The Pros and Cons of Pushing Back the Individual Mandate

The bumpy rollout of the Affordable Care Act’s insurance marketplaces has left many Americans looking to get coverage and the insurance companies providing the plans confused, and some lawmakers have called on the White House to push back the enrollment deadline, but a delay could have a ripple effect throughout the implementation of the law.

Devon Herrick, senior analyst at the National Center for Policy Analysis, says there are rumors around Capitol Hill that the administration is considering a rollback of the mandate that currently requires Americans to be insured by March 31, 2014, but even if there is a delay, it would likely be a “soft” rollback.

“This would mean the administration likely wouldn’t enforce it quite as much, or there wouldn’t be penalties for short gaps in coverage,” Herrick says. As it stands now, consumers without coverage will have to pay a fine of $95 or 1% of their annual income in 2014 if they opt not to enroll.

In July, the White House announced it pushed back the employer mandate portion of the Affordable Care Act to 2015 from 2014 to give businesses more time to comply.

The more trouble individuals have with actually enrolling in a health plan, the less enforced action there would likely be, Herrick says.

Here’s a breakdown of the possible impact—both good and bad—of rolling back the enforcement date for the individual mandate.

The Pros of a Rollback

Delaying the sign-up deadline would give the government more time to work out the kinks on and allow users to become more familiar with the site and find the best plan that fits their needs, experts say.

Herrick says now that the site’s traffic has likely waned since the hype surrounding its launch has dissipated, the system can probably better handle the amounts of people trying to enroll.

“If millions of people on day one flocked there, there’s no system that could handle that kind of traffic,” he says. “From an infrastructure standpoint, [less people] makes things more doable.”

Yevgeniy Feyman, Manhattan Institute scholar, also says insurers will have more assurance that the premiums they have entered in for the exchanges are representative of those who are signing up. The administration says it wants to enroll seven million people in the first year of the exchange rollout, 2.7 million of which are young and healthy to help offset the costs. But if errors and glitches persist on the website, getting there may prove difficult, he says.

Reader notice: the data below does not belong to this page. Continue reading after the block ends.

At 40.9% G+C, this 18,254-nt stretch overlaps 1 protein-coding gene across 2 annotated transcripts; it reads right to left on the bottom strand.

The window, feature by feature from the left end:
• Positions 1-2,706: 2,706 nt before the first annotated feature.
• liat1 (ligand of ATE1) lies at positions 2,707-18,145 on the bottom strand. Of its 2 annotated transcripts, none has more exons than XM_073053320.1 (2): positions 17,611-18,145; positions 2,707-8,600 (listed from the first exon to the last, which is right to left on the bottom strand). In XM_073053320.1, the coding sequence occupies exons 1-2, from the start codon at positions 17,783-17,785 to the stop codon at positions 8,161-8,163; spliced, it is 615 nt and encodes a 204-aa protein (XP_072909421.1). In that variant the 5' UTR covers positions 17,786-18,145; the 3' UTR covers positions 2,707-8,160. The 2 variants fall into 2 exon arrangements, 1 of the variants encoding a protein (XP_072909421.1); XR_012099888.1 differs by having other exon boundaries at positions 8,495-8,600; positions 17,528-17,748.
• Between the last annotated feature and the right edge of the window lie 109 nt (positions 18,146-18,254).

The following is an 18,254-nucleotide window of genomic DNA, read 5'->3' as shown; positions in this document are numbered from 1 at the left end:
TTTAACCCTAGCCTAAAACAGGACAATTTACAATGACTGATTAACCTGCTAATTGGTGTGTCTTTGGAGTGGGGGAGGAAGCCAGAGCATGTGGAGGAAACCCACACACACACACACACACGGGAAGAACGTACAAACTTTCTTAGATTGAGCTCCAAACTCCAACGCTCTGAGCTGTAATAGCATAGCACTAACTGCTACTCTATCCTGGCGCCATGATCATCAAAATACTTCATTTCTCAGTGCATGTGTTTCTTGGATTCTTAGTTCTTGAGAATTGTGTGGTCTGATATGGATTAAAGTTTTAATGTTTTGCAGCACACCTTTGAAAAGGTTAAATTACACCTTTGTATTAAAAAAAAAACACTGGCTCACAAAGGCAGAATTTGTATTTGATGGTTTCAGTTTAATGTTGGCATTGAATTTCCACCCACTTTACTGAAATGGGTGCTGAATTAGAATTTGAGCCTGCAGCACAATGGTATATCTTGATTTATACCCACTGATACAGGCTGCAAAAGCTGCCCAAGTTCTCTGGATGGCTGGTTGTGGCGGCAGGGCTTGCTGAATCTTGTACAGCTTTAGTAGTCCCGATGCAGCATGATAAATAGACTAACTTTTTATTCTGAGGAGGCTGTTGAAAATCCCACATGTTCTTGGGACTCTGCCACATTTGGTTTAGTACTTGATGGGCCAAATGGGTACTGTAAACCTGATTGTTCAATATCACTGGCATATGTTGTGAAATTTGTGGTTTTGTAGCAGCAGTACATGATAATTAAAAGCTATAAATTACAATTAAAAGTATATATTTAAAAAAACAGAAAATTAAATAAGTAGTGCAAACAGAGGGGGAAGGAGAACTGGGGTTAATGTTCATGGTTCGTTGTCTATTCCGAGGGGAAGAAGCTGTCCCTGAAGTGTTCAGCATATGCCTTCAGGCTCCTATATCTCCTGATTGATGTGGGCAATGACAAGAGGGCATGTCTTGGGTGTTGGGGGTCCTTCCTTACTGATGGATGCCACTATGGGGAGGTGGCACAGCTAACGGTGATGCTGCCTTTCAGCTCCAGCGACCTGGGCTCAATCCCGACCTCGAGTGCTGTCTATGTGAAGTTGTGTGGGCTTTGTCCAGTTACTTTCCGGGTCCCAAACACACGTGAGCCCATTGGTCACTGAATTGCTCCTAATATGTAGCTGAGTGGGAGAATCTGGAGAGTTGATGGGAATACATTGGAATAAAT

“You don’t want a lot of people paying the $95 penalty, so giving people more opportunities and time to sign up is a definite pro for the law.”

The Cons of a Rollback

Controversy has surrounded the implementation of the president’s signature legislation since it was first introduced, and while Feyman says the rollout has brought a lot of negative headlines, it won’t bring an end to the reform.

“It does weaken the law in some respect. It’s delay after delay,” he says. “More stories that Republicans can weave around the law to say it is doing poorly, if the core of the law had to be delayed.”

Premium pricing can also be skewed with a postponement, says Herrick. Right now, premium prices have been set according to the projected number of both young and healthy and older and potentially less healthy enrollees. Delaying the mandate means younger people may wait until later to sign up, or choose not to enroll at all, Herrick says.

“As an economist, I can assume that the people with the most expensive health-care needs: the oldest and sickest, would be spending thousands out of pocket on health care and are the ones with the most demand for the product,” he says. “Younger people, if they get a break or are told they can wait three months, they may do that. You can’t run a risk pool with the sickest people jumping in on day one, and the healthiest on day 90.”